When Pennsylvania teachers return to the classroom this fall, they will be subject to an overhauled and increasingly meticulous evaluation method.

Coined the "educator effectiveness system" by the state Department of Education, the regulations went into effect July 1 for the evaluations to be completed at the end of the 2013-14 school year.

The new measurements will place teachers into one of four new rating categories: distinguished, proficient, needs improvement and failing.

Previously, teachers would only be rated either satisfactory or unsatisfactory, and nearly 100 percent of teachers were receiving satisfactory ratings despite lagging test scores, state officials have said.

"There wasn't a lot of description," said Carolyn Dumaresq, deputy secretary with the Department of Education. "You had general topics, and if you got an 'unsatisfactory' on that, it may not have described to you why, or the actual behavior that you needed to exhibit."

And in the old evaluations, teachers were rated solely on classroom observations. Test scores were not used.

The new regulations use three additional components of differing

weight that include 22 sets of data.

Northern York County Superintendent Eric Eshbach said the changes "are a step in the right direction."

"The rubric that has been established provides an extremely comprehensive process that is fair to the teacher and effective in improving instruction as well as recognizing the outstanding teacher," Eshbach said.


Pennsylvania State Education Association spokesman Wythe Keever said the organization supported the language in the final version of the education bill creating the new assessment system.

"Now we're just trying to help our members understand it and comply with it," he said.

The new program additionally aims to provide tools for lower-rated teachers to improve.

"There was really no support system, there was no training, there was no staff development," Dumaresq said. "For each of the components, we are building free of charge for the school district, or for that professional, a professional development course that will help the teacher improve and give them the skills or the materials or the research."

A new formula: While classroom observation remains part of the evaluation and accounts for half of the new formula, the other half is based on student achievement: 15 percent for a "school performance profile," 15 percent for "individual teacher measure" and 20 percent for "elective data."

The school performance profile includes data such as PSSA test and SAT scores as well as graduation and attendance rates. Each school's performance profile will be released by the department in September.

"We've talked with over 4,000 people to say, if you wanted to be measured for how effective your building was in educational achievement and student achievement, what would you want to be measured on?" Dumaresq said. "And we gathered information and all these components."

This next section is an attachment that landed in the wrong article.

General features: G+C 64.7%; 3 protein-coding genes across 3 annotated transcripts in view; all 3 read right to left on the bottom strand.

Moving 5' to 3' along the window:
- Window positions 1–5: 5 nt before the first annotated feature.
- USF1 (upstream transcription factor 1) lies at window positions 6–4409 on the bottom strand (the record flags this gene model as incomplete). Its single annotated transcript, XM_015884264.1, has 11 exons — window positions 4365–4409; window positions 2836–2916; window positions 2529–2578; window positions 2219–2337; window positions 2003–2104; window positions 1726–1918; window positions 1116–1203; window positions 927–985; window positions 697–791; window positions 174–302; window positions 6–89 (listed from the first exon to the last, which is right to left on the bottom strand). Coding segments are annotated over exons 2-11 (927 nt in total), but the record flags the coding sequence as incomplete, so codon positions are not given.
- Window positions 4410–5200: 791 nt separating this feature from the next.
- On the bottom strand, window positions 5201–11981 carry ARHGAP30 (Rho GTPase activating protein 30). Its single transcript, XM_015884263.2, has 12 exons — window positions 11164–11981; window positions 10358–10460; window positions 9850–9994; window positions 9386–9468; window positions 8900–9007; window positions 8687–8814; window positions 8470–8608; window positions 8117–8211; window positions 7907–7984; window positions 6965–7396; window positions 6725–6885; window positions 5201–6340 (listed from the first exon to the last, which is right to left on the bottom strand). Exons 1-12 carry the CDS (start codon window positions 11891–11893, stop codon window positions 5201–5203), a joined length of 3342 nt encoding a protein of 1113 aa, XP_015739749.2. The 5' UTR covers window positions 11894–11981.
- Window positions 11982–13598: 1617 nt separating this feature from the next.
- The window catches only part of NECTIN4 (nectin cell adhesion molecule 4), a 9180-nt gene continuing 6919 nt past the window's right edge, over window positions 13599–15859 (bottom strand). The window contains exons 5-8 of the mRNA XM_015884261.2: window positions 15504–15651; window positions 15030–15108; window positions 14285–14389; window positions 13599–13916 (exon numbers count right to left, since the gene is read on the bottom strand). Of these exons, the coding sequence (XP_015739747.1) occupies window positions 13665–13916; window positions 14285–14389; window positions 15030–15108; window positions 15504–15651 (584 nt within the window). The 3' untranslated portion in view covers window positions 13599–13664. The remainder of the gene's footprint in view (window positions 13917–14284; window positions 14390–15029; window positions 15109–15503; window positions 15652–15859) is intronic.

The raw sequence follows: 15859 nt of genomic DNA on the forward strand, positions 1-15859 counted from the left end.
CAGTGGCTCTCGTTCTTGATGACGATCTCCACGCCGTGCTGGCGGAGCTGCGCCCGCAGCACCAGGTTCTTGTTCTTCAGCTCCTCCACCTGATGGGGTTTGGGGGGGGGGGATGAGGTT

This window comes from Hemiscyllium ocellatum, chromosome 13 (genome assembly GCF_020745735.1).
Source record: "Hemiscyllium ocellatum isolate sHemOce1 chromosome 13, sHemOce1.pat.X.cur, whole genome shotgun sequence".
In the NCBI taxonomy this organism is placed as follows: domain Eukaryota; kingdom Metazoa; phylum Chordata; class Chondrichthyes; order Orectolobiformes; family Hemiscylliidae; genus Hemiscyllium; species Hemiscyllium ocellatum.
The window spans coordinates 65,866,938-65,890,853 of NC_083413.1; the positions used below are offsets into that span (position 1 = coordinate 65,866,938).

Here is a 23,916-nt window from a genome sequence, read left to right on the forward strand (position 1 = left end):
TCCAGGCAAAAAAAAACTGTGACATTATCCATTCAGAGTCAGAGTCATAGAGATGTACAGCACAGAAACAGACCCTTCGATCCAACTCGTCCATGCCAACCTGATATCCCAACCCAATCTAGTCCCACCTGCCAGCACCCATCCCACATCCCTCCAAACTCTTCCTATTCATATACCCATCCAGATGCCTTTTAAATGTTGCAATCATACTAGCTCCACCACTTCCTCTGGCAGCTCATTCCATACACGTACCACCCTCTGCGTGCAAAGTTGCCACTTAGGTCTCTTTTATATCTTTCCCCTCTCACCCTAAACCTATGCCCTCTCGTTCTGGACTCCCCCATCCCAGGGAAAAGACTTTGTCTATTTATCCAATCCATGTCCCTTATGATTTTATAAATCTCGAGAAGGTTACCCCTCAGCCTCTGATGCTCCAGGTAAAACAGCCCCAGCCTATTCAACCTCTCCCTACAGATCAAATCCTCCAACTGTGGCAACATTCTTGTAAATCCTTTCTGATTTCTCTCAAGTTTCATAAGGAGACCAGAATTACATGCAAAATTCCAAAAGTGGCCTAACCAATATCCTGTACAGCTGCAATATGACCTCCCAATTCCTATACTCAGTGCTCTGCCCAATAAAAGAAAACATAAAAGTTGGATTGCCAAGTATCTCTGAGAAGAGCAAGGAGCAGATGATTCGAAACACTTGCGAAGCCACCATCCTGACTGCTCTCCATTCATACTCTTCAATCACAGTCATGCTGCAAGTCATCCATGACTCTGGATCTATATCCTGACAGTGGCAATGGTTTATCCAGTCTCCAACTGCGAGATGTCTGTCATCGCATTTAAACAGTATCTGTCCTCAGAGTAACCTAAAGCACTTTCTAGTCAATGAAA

The individual teacher measurements consist of data the department will begin compiling this year, but they will not be included in the evaluation until the end of the 2015-16 school year, by which point there will be three years' worth of data to compare.

Those data track student progress, but with an effort not to punish teachers whose students had already been lagging behind their classmates.

"Each year, we'll be giving to the teacher and the principal whether in fact the students grew a year's worth of achievement," Dumaresq said. "We know some children come to us ready to learn; some don't, and it takes us longer to move those students up to grade-level, and it's also important to make sure that we're at least moving them, at least we're growing them."

Eshbach said "there is still going to be uneasiness" about using students' grades to evaluate teachers.

"This uneasiness comes with the fact that we have never done it this way before," Eshbach said.

For the remaining 20 percent of the formula, elective data, schools have more discretion for what objectives to develop.

"It could be a particular group of students that you want to do better with, in growing the lower-achieving students to be more achieving students," Dumaresq said. "There could be a new curriculum that's being implemented, and (schools would ask) how well are you adjusting your teaching for delivering that new curriculum?"

The trial run: The new evaluation system has itself been evaluated thanks to a pilot program that began with four school districts in 2010-11 and expanded to around 200 districts in 2011-12 and around 300 in 2012-13.

Eshbach said principals in his school district helped pilot the program and had positive comments, as did teachers.

"The process prompted new and different conversations, even with our most veteran teachers," Eshbach said. "I received feedback from teachers who felt it provided them with ample opportunity for praise, but included detailed discussions with their principal about the intricacies of their work that could be improved."

One question that remained unanswered during the pilot program was how to evaluate teachers in subjects or grades that aren't measured by PSSA tests -- art teachers, physical education teachers, kindergarten teachers, etc.

For those teachers, the evaluation formula will still include 50 percent classroom observation and 15 percent school performance, while the weight of the elective data will increase to 35 percent to make up for the lack of "individual teacher measurement" data.

Although the new evaluations promise big changes for teachers and principals, Eshbach said students won't notice much, if any, of a difference.

"Students may notice principals in their classrooms conducting longer observations," Eshbach said, "but most of our students are used to the principal being in the classroom, doing formal and informal walk-throughs."